position that rules of this type would tend to restrict the ability
of a geophysicist to practice his profession."
The Division of Profession Affairs (DPA) of the American Association
of Petroleum Geologists was established to conduct the program of
voluntary member certification. The DPA established a committee
on state licensing in 1987, specifically with reference to petroleum
geologists, because it seemed that the freedom of petroleum geologists
to practice their profession as and where they chose may be in jeopardy.
According to a report of this committee, the AAPG Executive Committee
resolved that "the AAPG officially opposes state registration
legislation which could negate or restrict the normal practice of
petroleum geology by qualified geologists who are either residents
or non-residents of the state involved." This opposition does
not apply to geologists other than petroleum geologists, where public
safety and health are an issue.
The American Institute of Professional Geologists (AIPG) has peer
certification as one of its main activities, and it too has tended
not to favour registration. To quote from some very informative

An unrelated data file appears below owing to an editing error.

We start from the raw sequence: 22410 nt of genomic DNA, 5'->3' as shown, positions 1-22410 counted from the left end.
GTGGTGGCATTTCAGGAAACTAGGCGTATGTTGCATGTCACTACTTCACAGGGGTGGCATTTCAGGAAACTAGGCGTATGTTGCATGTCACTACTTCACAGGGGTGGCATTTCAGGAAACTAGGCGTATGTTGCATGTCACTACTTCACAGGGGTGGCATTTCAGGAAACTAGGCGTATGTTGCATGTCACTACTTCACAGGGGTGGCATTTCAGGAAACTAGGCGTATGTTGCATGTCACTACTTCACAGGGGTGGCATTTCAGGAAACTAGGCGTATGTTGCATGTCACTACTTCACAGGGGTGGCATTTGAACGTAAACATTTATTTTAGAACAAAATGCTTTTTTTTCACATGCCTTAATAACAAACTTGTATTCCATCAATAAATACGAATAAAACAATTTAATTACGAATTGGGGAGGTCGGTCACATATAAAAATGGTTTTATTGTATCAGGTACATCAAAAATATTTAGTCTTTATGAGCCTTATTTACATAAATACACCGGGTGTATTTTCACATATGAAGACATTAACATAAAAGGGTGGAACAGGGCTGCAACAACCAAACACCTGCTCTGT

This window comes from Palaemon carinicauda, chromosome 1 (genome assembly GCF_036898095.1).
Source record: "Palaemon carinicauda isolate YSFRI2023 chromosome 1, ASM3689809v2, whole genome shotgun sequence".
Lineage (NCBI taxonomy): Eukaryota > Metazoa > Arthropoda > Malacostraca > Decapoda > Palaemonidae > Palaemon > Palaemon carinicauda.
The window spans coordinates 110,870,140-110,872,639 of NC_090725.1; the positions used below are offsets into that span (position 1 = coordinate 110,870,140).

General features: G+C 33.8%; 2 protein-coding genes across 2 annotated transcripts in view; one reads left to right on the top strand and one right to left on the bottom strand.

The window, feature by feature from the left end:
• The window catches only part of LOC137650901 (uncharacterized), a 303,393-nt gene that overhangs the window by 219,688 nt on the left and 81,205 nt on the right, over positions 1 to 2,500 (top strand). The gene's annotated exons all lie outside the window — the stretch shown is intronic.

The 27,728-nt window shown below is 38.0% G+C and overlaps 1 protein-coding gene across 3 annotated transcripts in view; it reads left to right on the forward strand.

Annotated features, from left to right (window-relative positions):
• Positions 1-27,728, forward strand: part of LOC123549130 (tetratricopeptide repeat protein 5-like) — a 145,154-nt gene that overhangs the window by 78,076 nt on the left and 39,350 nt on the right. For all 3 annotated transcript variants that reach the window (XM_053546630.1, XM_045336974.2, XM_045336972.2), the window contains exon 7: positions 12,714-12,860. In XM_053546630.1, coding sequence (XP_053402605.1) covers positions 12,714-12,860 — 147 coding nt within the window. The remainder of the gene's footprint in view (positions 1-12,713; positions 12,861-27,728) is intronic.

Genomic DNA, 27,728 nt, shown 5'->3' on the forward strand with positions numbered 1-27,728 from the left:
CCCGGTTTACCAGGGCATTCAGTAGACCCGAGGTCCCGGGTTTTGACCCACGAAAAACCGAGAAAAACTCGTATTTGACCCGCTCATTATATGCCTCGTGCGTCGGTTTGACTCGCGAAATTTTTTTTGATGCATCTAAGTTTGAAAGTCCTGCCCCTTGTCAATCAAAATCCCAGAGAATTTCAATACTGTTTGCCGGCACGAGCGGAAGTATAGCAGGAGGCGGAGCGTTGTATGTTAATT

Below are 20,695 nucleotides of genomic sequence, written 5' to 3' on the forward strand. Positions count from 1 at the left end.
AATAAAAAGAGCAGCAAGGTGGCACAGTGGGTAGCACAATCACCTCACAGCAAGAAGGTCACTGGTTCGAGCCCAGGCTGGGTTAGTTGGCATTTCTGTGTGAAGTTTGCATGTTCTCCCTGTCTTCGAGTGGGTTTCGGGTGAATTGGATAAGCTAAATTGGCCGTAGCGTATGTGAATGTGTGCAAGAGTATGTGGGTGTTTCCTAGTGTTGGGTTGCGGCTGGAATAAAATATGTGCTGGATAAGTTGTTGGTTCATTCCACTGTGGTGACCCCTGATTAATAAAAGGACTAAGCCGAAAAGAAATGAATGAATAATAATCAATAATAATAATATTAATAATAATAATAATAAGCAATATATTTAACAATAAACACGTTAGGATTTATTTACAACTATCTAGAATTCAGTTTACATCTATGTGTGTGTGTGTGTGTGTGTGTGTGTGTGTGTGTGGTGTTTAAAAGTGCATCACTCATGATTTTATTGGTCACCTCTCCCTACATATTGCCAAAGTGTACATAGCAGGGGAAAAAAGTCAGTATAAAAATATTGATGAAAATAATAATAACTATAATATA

comments by the AIPG Executive Director:
before some of you get all stirred up about the pros and cons of
registration, let me make AIPG's position very clear. What we practice
and really favour, very strongly, is peer certification as a Certified
Professional Geologist to be recognized by the States as equivalent
to registration. Obviously, this has not occurred in most jurisdictions.
There are conditions under which geologists in a state become convinced
that registration in their state is necessary and they take steps
to bring it about. Then, we strongly encourage them to involve members
from across the entire spectrum of our profession. And, we try to
give them as much help as we can to assure that any law written
will be one with which all professional geologists can live. Our
participation in this process should not be misinterpreted as our
favouring registration per se.
The AIPG in October 1989 adopted a specific policy on registration
which is discussed in the next chapter (paragraphs 7.22 - 23).
The report from the DPA described in paragraph 6.35 generated a
number of comments from readers that were published in a later issue.
The following excerpt from one of these letters about the enhancement
or otherwise of geologic work or ethics is interesting: "This
is, I admit, a difficult question. I can only suggest that the sword
of a registration board hanging over one's head has a strong and
positive influence on quality of work due to the power behind it.
It is important to note that the mere existence of the power and
the sword encourage good performance. Geologists are intelligent
people, and the power need not be exercised broadly for them to
get the message."